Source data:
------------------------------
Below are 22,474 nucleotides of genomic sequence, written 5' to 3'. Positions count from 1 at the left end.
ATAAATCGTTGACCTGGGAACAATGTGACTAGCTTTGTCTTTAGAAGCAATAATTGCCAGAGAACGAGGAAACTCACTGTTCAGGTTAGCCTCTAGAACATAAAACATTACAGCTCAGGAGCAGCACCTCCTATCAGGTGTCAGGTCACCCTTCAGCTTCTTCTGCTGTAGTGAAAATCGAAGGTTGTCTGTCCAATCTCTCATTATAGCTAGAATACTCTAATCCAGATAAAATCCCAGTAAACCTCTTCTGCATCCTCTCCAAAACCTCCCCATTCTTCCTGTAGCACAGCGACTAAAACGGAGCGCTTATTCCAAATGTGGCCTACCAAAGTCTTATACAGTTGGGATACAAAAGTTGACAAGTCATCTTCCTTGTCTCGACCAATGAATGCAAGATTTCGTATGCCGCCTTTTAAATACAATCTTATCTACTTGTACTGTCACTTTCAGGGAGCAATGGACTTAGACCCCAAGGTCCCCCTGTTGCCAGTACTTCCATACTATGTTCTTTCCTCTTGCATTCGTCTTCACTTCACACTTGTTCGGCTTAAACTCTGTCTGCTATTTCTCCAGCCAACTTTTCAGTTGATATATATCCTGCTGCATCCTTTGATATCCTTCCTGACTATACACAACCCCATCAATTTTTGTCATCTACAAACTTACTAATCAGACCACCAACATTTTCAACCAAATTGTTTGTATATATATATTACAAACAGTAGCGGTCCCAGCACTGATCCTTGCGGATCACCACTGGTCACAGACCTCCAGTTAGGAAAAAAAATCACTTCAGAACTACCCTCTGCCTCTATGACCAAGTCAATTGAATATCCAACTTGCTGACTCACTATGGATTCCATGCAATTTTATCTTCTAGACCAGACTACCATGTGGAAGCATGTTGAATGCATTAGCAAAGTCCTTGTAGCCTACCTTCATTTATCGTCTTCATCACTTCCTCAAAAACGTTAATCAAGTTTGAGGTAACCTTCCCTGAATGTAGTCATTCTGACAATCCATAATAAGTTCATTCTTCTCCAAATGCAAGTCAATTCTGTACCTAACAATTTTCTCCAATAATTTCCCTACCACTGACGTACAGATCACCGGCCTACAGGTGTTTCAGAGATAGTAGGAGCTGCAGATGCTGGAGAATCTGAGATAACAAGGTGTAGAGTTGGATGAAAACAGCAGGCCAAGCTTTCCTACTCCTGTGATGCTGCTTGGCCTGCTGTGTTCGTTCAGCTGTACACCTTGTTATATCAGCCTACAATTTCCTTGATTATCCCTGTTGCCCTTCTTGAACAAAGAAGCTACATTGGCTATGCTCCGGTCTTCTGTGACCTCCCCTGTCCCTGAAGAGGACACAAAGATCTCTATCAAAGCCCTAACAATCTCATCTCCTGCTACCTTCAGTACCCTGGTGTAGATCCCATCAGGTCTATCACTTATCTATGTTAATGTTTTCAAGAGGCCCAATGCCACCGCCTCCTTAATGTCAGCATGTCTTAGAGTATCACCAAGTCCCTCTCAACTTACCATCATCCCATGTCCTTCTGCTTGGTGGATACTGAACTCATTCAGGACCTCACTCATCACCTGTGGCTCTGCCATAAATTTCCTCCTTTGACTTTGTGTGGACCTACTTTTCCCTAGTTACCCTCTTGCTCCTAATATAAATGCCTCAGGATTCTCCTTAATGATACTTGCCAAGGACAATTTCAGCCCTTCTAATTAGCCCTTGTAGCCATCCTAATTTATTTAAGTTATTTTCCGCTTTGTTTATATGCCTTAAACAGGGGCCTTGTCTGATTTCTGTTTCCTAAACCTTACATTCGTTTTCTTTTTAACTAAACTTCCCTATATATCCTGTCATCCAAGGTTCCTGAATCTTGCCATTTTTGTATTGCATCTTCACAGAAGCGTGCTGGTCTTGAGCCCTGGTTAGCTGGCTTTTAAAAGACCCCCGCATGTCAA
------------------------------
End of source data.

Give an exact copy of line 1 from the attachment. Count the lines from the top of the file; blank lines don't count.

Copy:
Below are 22,474 nucleotides of genomic sequence, written 5' to 3'. Positions count from 1 at the left end.